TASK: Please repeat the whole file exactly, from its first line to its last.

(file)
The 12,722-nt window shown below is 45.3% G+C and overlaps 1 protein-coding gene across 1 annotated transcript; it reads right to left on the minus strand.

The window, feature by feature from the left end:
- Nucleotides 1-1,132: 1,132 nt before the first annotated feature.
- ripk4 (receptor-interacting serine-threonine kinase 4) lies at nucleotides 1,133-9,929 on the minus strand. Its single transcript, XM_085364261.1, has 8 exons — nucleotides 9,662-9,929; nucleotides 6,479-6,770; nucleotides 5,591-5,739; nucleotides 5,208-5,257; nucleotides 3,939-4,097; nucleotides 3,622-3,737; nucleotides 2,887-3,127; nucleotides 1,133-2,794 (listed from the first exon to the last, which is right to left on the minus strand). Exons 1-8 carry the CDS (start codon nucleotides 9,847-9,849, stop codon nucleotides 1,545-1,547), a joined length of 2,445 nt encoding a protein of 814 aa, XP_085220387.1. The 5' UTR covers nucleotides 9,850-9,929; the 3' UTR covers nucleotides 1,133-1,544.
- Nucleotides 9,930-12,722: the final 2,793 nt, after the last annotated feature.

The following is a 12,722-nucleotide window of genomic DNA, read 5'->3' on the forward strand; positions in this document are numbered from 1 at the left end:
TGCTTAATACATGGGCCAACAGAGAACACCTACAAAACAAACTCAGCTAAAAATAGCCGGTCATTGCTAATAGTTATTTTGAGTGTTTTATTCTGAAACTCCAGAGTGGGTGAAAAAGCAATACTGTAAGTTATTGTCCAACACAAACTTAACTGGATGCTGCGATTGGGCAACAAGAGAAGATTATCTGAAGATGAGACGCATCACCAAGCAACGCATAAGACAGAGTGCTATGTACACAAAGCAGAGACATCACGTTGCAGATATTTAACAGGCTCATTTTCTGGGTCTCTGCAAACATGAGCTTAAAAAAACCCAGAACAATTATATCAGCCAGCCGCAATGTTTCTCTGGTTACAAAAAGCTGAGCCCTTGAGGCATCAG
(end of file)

The 12,722-nt window shown below is 45.3% G+C and overlaps 1 protein-coding gene across 1 annotated transcript; it reads right to left on the minus strand.

The window, feature by feature from the left end:
- Nucleotides 1-1,132: 1,132 nt before the first annotated feature.
- ripk4 (receptor-interacting serine-threonine kinase 4) lies at nucleotides 1,133-9,929 on the minus strand. Its single transcript, XM_085364261.1, has 8 exons — nucleotides 9,662-9,929; nucleotides 6,479-6,770; nucleotides 5,591-5,739; nucleotides 5,208-5,257; nucleotides 3,939-4,097; nucleotides 3,622-3,737; nucleotides 2,887-3,127; nucleotides 1,133-2,794 (listed from the first exon to the last, which is right to left on the minus strand). Exons 1-8 carry the CDS (start codon nucleotides 9,847-9,849, stop codon nucleotides 1,545-1,547), a joined length of 2,445 nt encoding a protein of 814 aa, XP_085220387.1. The 5' UTR covers nucleotides 9,850-9,929; the 3' UTR covers nucleotides 1,133-1,544.
- Nucleotides 9,930-12,722: the final 2,793 nt, after the last annotated feature.

The following is a 12,722-nucleotide window of genomic DNA, read 5'->3' on the forward strand; positions in this document are numbered from 1 at the left end:
TGCTTAATACATGGGCCAACAGAGAACACCTACAAAACAAACTCAGCTAAAAATAGCCGGTCATTGCTAATAGTTATTTTGAGTGTTTTATTCTGAAACTCCAGAGTGGGTGAAAAAGCAATACTGTAAGTTATTGTCCAACACAAACTTAACTGGATGCTGCGATTGGGCAACAAGAGAAGATTATCTGAAGATGAGACGCATCACCAAGCAACGCATAAGACAGAGTGCTATGTACACAAAGCAGAGACATCACGTTGCAGATATTTAACAGGCTCATTTTCTGGGTCTCTGCAAACATGAGCTTAAAAAAACCCAGAACAATTATATCAGCCAGCCGCAATGTTTCTCTGGTTACAAAAAGCTGAGCCCTTGAGGCATCAG